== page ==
by Naomi Klein, Flamingo, 2000, London
- Jeremy Agar
When "No Logo" was first issued, it was hard to find in the bookshops. Not surprisingly. The sorts of books that challenge corporate power are not featured in the chains, and in the smaller, serious stores, the radical critiques are typically earnest, dull and unread. According to the salesperson who eventually landed me a copy from overseas, a pop group had sung "No Logos" praises, making it a must-buy on the counter-culture scene. If so, we owe them our thanks. "No Logo" has become a hit, and it has done so without compromising its tough analysis.
When you take on the biggest of the big -- Naomi Kleins targets are corporations like Nike, Starbucks and McDonalds -- you are tilting at our cultureıs power base. Normally, radical critics are ignored (if their take is accurate and pressing) or they are ridiculed and patronised. The critiques of global capitalism that the agents of global capitalism prefer are those which bewail the impotence of the individual consumer or the omnipotence of the brand. Either way, potential critics are rendered passive.
Klein has given the corporate bashing machine no such easy options. Those uneasy at the surging arrogance of "global free trade" will find in her book plenty of information from which to draw conclusions. Klein puts the world economy in a context, so that we gain historical and geographic perspective. Yes, the facts are shocking, the scope of the problem is vast; but, yes, ordinary people are responding and posing alternatives.
Outside the capitalist tent, critiques of corporate power have had a notoriously hard time of it lately. Within the tent, activists were co-opted. No sooner did anti-war marchers carry around a catchy new peace symbol then their corporate opponents stamped it on clothing and sold it back at high prices to their younger brothers and sisters. Thatıs the classic example of how our postmodern Western culture works. Protests are seduced by conformity, and flattered into triviality.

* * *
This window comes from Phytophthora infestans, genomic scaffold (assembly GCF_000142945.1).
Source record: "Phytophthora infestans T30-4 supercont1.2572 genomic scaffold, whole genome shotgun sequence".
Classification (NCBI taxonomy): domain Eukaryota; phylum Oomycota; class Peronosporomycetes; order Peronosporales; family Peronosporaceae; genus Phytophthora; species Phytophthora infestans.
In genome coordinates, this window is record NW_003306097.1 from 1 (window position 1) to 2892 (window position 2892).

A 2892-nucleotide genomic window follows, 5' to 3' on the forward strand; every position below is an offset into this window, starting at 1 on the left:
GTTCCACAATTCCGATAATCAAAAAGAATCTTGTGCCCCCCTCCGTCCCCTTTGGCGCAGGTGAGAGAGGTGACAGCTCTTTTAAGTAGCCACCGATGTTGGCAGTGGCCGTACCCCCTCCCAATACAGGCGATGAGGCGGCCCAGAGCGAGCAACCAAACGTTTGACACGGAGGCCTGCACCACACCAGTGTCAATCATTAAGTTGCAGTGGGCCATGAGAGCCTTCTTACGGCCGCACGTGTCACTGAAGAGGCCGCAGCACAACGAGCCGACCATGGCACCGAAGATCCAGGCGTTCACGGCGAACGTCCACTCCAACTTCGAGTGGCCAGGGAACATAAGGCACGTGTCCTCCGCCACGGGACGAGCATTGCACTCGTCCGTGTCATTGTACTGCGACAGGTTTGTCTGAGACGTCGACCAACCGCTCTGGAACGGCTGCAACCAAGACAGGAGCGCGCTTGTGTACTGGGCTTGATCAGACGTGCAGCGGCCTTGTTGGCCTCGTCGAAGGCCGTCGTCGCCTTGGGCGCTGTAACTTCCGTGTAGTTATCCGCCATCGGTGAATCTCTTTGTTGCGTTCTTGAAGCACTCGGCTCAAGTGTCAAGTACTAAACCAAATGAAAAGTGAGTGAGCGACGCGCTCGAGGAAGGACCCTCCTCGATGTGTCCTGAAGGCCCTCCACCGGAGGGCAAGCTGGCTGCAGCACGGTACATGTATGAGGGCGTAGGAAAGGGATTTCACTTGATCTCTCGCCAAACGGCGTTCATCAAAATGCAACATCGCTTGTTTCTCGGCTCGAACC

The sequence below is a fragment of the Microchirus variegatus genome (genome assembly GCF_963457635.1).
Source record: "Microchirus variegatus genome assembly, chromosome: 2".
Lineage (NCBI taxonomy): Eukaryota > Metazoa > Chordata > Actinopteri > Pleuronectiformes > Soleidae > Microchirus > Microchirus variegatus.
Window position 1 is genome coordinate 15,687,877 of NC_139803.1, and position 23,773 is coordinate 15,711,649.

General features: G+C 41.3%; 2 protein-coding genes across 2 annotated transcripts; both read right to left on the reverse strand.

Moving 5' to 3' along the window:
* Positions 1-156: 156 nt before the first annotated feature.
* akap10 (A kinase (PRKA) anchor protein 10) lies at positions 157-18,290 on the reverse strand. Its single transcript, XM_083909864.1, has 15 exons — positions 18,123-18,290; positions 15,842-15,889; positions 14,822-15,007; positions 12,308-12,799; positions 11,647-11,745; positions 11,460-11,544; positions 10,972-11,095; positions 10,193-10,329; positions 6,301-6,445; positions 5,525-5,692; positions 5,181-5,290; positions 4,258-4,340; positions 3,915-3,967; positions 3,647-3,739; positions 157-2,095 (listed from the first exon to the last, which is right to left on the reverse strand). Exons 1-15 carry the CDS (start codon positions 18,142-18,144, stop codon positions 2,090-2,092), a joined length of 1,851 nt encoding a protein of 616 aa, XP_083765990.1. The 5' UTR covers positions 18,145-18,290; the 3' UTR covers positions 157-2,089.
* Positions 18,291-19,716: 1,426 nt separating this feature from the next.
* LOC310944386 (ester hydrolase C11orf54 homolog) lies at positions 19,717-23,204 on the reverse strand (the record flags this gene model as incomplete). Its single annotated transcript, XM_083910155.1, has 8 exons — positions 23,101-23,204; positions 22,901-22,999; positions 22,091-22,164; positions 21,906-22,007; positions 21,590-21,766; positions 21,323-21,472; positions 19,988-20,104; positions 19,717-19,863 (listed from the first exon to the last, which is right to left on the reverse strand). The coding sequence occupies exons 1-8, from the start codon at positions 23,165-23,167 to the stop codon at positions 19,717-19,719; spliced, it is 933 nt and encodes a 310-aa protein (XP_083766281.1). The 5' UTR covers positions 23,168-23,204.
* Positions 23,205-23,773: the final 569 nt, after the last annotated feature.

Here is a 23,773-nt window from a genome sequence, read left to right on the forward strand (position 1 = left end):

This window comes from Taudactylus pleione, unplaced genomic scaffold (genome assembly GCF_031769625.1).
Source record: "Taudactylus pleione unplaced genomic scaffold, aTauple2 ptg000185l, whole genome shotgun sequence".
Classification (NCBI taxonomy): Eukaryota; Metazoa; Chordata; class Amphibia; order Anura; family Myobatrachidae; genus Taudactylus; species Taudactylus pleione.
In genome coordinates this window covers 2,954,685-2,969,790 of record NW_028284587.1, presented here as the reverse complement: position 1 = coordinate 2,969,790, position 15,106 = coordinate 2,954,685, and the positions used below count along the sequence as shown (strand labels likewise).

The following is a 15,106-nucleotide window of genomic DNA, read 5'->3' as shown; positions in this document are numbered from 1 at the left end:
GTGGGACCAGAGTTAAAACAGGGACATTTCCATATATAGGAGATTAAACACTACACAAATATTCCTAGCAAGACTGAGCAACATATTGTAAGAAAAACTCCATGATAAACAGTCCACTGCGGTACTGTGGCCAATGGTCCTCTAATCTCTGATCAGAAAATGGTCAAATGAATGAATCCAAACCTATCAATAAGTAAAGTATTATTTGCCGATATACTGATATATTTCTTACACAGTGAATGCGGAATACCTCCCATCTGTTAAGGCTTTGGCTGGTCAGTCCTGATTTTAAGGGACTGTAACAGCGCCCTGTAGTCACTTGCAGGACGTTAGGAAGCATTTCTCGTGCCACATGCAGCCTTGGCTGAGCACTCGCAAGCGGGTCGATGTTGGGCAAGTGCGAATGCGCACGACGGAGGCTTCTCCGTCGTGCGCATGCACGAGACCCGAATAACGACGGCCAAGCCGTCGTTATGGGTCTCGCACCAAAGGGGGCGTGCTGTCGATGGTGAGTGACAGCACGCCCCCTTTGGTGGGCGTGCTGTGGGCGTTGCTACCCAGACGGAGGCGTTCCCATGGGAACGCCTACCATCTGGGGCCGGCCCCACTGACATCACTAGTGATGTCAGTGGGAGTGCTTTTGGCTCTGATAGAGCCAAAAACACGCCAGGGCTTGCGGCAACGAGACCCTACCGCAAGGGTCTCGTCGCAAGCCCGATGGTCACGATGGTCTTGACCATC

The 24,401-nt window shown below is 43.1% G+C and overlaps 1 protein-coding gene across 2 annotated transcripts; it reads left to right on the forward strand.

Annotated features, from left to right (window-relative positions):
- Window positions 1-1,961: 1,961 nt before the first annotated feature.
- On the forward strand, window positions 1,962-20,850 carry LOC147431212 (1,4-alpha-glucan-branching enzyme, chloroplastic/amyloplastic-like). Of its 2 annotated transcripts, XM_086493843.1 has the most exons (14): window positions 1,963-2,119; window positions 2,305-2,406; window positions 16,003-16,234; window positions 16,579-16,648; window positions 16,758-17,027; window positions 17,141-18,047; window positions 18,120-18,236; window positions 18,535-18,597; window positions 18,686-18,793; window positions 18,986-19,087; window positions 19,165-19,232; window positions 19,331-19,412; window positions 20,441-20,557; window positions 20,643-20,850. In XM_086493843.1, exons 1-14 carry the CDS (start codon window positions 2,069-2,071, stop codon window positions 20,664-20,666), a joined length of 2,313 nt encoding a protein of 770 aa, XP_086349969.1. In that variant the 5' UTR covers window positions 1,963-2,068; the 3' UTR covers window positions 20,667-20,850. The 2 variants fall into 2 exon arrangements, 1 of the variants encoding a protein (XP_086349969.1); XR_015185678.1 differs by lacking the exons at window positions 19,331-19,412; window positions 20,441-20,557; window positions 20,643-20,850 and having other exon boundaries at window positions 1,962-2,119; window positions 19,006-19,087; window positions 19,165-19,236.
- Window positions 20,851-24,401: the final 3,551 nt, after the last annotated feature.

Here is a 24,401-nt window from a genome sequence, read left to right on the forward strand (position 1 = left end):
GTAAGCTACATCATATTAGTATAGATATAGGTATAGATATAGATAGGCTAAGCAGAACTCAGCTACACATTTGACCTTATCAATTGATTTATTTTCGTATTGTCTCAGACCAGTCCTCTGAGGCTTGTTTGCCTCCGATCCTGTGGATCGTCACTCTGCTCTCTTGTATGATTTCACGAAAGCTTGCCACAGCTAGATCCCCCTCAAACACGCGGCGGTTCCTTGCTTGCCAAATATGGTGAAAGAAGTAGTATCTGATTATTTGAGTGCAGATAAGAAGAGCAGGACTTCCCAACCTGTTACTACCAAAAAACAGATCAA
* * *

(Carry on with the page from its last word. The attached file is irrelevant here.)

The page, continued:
How can you attack slave labour, debt and immiseration in the developing world without boring the cool and the hip? How do you convince your friends that itıs a bad thing to ruin Third World societies when they assume that they must be doing all right as a result? When huge profits are being reaped by the very corporations whose images and values the young seek to absorb, it is notoriously difficult to attract an audience to listen to them being denounced.
Klein has done so, and her success is deserved. Not only is she is an excellent writer, clear and detailed, able to survey the mess of late capitalist production as clearly as any contemporary; she shows how it got that way too. It helps that she is about 30 years old, part of the first generation to live their lives entirely in the ethos of brand-name capitalism. It probably helps too that Klein is Canadian, close enough to see inside the tent, yet still -- just -- standing outside. Canadians know well the struggle to preserve independence.